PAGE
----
C&D Industry Cements Concrete Recycling Deals

C&D Industry Cements Concrete Recycling Deals

When Houston-based Cherry Cos. started in the construction and demolition business decades ago, wasted concrete was a problem. It paid steep tipping fees to bury the massive tonnage they tore up daily.

Things have changed.

Today, the company's biggest challenge is wrangling enough of it to sell as it has become a hot commodity, especially for use in road construction. Concrete aggregate is now the most recycled material by weight in the United States, according to data from the Construction and Demolition Recycling Association (CDRA). A growing number of transportation agencies are incorporating recycled concrete aggregate, which has proven at least as durable as virgin aggregates and about 15 percent to 20 percent cheaper.

Cherry started out moving houses but soon found that it was more lucrative to tear them down. Later, it added both large residential and commercial demolition to its platform. That’s when the firm’s leaders realized they’d stumbled into a potential gold mine and opened their first recycling yards for concrete aggregate. There, the company crushes it, screens it to size it, and removes metals, preparing it for highway subsurfaces.

“Our residential and commercial demolition projects could not generate enough material for road construction, so we opened a road removal division to get more of it,” says Joe Rizzo, Cherry’s vice president of business development. “Still we could not get enough aggregate, and started reimbursing independent truckers who hauled the material and our customers—highway, road, and bridge contractors.”

Cherry ships more than 10,000 tons of concrete daily within the greater Houston metroplex. Recycled aggregate, including stabilized aggregate, comprised 80 percent of the company’s $127 million revenue from all divisions in 2015.

The market varies

Concrete meets infrastructure needs, spares landfills and reduces environmental impact of mining and transporting virgin materials. But it is not a cash cow nationwide. Greater Houston is a C&D recycler’s sweet spot because there are no quarries (the alternative material source) within 100 miles. Other geographic and market factors dictate who will make money where—from engineers’ perception of recycled aggregate versus virgin materials, to state regulations imposed on the industry.

In New Jersey, construction and demolition contractors in 11 of 21 counties are required to recycle concrete, asphalt and block, all used in road construction.

“So it’s a big deal getting rid of concrete. You don’t have a choice. This is the case in few states,” says Gary Sondermeyer, vice president of operations for Bayshore Family of Cos. in Woodbridge, N.J.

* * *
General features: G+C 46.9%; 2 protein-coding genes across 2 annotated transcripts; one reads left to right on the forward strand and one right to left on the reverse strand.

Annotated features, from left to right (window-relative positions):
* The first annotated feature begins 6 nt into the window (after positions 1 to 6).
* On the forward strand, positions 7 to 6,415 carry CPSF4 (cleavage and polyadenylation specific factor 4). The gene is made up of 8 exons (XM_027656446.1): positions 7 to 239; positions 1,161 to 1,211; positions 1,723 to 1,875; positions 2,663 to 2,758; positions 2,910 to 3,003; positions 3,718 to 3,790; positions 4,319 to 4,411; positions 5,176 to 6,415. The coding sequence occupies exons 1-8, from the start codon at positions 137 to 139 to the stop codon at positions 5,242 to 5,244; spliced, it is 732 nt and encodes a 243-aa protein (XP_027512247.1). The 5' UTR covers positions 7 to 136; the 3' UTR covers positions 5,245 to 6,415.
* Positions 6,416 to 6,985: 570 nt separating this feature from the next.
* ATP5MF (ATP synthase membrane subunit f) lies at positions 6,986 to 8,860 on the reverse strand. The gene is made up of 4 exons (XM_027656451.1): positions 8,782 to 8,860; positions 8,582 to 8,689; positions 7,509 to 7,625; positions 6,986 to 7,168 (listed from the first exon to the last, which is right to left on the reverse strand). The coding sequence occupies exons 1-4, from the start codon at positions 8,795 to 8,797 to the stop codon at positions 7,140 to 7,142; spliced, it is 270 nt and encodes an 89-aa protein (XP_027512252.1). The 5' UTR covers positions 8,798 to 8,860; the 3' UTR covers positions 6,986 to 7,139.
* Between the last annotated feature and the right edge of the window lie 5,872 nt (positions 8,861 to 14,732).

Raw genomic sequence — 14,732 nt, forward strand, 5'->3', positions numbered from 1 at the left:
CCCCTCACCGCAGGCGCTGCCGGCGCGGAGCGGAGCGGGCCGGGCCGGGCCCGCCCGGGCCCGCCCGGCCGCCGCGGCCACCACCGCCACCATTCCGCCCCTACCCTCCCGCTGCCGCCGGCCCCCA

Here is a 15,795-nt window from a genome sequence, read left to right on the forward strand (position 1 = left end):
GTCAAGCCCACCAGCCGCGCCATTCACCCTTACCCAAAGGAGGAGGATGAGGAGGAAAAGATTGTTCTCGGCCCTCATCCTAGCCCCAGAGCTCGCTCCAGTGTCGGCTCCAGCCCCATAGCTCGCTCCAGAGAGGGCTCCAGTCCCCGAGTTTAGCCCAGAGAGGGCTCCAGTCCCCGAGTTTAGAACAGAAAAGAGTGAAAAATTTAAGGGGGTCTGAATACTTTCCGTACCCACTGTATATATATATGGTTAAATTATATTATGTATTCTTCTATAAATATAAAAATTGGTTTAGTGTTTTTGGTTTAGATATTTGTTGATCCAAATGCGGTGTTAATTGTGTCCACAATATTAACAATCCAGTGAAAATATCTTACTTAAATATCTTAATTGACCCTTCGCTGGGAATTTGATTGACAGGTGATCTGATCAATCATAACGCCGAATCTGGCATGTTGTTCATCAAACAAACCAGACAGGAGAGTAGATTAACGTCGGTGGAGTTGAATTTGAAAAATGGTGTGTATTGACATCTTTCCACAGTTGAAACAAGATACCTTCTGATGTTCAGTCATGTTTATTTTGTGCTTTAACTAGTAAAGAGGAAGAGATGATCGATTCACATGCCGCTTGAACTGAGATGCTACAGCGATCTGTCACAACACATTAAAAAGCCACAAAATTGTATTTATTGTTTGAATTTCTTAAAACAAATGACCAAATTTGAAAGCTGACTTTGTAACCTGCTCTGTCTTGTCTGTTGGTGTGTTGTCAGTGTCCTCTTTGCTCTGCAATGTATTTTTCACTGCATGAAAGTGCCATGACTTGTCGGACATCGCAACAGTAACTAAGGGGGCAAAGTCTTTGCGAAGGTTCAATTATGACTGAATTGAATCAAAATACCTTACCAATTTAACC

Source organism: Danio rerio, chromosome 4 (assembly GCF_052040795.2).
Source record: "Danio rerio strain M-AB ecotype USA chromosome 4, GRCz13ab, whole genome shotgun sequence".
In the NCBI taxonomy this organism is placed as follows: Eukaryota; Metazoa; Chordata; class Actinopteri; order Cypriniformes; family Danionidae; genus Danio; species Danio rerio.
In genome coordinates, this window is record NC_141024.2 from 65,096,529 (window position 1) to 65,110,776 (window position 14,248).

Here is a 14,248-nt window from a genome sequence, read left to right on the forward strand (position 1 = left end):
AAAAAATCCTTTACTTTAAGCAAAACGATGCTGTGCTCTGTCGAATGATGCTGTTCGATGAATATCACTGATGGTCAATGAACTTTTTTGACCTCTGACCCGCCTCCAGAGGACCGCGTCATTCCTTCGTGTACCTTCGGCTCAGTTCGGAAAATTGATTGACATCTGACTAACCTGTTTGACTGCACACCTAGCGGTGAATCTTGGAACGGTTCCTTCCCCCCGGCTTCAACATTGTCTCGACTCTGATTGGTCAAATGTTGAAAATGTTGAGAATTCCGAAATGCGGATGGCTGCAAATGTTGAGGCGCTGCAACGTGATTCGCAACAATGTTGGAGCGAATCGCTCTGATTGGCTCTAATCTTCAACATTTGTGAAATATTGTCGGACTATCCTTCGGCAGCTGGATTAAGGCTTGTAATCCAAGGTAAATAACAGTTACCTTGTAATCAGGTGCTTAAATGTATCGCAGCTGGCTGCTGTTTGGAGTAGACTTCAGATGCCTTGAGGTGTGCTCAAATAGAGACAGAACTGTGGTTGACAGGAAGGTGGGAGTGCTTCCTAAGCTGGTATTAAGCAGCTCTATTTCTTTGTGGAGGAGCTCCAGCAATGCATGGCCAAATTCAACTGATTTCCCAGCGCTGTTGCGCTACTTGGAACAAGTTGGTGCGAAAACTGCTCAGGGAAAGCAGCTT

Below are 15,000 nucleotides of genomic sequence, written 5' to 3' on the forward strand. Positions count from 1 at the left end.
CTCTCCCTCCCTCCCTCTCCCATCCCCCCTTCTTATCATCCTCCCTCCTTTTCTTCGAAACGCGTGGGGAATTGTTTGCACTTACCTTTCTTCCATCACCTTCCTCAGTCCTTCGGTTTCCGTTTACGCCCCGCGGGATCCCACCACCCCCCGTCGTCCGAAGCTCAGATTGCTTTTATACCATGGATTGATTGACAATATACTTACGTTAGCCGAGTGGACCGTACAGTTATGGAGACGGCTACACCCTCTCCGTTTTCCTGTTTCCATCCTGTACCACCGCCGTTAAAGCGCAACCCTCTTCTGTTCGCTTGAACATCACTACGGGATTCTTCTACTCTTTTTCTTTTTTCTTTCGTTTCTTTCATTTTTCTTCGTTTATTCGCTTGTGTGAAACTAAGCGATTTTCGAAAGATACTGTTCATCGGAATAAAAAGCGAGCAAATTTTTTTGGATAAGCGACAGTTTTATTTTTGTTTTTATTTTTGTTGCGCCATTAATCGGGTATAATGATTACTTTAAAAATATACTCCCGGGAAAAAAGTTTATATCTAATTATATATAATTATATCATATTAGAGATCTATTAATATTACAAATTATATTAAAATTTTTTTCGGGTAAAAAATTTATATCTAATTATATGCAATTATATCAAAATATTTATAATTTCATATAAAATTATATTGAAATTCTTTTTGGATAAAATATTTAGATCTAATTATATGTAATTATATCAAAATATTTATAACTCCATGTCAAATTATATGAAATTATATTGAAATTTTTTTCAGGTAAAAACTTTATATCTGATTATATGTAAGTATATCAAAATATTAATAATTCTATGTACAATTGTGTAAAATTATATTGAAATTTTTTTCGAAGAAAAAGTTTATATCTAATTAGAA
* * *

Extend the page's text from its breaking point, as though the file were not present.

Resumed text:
The tight regulatory environment has bumped both competition and demand in the Garden State. But processors have one major obstacle: convincing engineers that post-consumer aggregate is as good as natural aggregate, despite that it must meet the same specs.

Further, unlike in Houston, geology does not work in New Jersey C&D recyclers’ favor.

“We have four geological provinces, and one has a lot of glacial outcrops, which are great opportunities for quarry," Sondermeyer says. "So we have competition from 122 class B recycling facilities and quarry."

Disposal costs are a major driver

There are two options for aggregate: landfilling it or doing something beneficial with it. When deciding, it comes down to the cheapest way to manage the material, says Bob Gardner, senior vice president of Long Beach, Calif.-based SCS Engineers, an environmental, engineering, consulting and construction company.

“In the Southeast and East where disposal costs are high, it makes sense to recycle to the extent you can,” he says, citing Southern Florida where tipping fees are over $45 dollars per ton.

The middle of the country is another ballgame. “For example in Oklahoma City, where landfilling is in the low $20s per ton, recycling aggregate does not make financial sense,” he says.

The regulatory landscape

State regulations are all over the map, as demonstrated by a CDRA report generated on behalf of the organization’s members. Among key findings, 19 of 23 states require solid waste permits to process mixed C&D (from residential projects). But only five of 23 states require recycling facility permits for source separated and co-mingled C&D debris (from industrial and commercial projects). Twelve of 23 states impose C&D landfill bans. And diversion goals vary; Florida’s are the most aggressive: 50 percent by 2015, 60 percent by 2017 and 70 percent by 2021.

Sondermeyer has advice for stakeholders thinking about getting into C&D recycling, specifically infrastructure.

“You have to be totally compliant with environmental law. You have to invest in good equipment and replace parts fairly often; they wear out fast.”

But the carrot is that more big players like the U.S. Department of Transportation are recognizing recycled concrete’s value as it becomes an ever-growing part of the $7 billion C&D recycling industry. “The specs are always comparable to virgin materials, and it’s usually cheaper. That means you can compete on a level playing field,” he says.

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